iplofallen
Site Owner
Posts: 110

Stockholm at July 27, 2010 at 2:05 PM

I havent a clue why the article has been taken down. I dont know those forums or the people behind them.

 

But the history of Republican Socialism (all tendencies) is not an easy one...

People and groups have clashed over politics, and also over army matters.

Some who where "official scum" during the feud in 74, become "heros" when they were killed in the IPLO/INLA feud... Other who were "heroes" when they fought the IPLO became "scum" during the Gino feud... Others who used to be "IPLO scum" became "heroes" when the rat was killed... People whom were "heroes" in fighting the IPLO turned out to be british agents... People who sided with Brown/Steenson and was killed by the INLA are now on the INLA RoH... etc, etc...

 

I think people should study the history, first and formost so it doesnt repeat itself! Many of the things Jimmy and/or the IPLO wrote or said are outdated, some are relevante today. A few pecies are still absolutley stunning!

 

"iplofallen" wrote somewhere;

"some people think the clock started ticking with the deaths of Ta Power and Jonh O'Reilly regards the fued. They would like to portray that this was the first act of aggression"

I think he is spot on there! Things were complicated... And now it is easier to just turn a blind eye and focus on the tunnel vision... Scum are scum and heroes are heroes, never think or question that! I also suspects for several reasons that those on the internet who are toughest against Brown/Steenson/IPLO texts (and perhaps takes them down) are quite young, they werent around when the lads was alive. So what are they afraid of???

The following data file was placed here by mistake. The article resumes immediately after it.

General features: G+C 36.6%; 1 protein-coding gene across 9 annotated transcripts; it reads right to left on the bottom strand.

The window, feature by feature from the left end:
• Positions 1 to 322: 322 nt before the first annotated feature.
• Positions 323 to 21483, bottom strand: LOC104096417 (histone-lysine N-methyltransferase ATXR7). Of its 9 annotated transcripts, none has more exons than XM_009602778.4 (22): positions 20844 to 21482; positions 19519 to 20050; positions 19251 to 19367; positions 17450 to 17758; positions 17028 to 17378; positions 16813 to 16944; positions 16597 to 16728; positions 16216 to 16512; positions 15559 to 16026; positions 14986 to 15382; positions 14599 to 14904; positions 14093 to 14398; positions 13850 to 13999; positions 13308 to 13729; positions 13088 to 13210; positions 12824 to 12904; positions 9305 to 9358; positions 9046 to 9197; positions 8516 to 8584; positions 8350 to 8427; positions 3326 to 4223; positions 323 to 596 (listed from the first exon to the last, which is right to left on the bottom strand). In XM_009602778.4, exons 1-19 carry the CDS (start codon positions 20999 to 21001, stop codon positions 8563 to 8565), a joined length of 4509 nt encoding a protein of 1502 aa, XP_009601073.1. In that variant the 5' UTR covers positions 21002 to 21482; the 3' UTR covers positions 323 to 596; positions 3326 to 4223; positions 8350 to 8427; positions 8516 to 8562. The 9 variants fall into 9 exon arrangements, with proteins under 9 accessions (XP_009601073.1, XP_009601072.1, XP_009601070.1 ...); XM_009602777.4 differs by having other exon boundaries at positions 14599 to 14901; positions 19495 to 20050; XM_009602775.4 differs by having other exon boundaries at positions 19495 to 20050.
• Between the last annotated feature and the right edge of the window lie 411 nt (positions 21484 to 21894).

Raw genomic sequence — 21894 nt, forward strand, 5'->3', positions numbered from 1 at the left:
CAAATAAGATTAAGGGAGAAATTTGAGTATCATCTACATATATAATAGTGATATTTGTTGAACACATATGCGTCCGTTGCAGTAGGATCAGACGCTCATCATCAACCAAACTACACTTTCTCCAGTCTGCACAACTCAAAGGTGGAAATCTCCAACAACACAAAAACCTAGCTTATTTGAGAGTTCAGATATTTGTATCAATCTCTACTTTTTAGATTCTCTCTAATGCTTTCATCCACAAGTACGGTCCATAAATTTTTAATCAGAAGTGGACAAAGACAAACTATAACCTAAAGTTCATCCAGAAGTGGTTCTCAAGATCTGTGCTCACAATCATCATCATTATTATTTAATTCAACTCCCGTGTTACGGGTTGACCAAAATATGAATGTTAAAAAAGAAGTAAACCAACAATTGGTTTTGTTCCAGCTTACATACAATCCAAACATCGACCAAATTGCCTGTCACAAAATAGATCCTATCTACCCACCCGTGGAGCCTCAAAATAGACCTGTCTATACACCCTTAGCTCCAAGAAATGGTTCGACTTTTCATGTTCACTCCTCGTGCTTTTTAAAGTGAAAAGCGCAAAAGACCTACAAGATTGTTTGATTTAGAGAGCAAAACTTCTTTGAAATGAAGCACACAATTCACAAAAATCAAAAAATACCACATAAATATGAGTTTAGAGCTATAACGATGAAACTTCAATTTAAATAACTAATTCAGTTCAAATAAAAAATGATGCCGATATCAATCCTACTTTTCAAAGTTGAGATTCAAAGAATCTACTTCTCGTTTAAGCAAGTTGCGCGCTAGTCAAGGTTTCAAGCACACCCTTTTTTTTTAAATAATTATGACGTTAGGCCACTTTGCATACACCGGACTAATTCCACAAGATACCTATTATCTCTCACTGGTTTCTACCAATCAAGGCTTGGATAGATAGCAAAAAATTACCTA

Stockholm, great post. Republican Socialists have, throughout Irish history, never forfilled their full potential due to internal divisions that have too often manifested themselves in violence. Will this ever change in the future? It looks like from media reports that the CIRA is in internal turmoil, this scenario should not be surprising to any of us, but hopefully voilence can be averted as contributors to this site can confirm that this is the road to nowhere.

Thanks again for your postings, great to hear some of Jimmys ramblings..! I think of him often, a great friend and comrade......

July 30, 2010 at 6:01 PM Flag Quote & Reply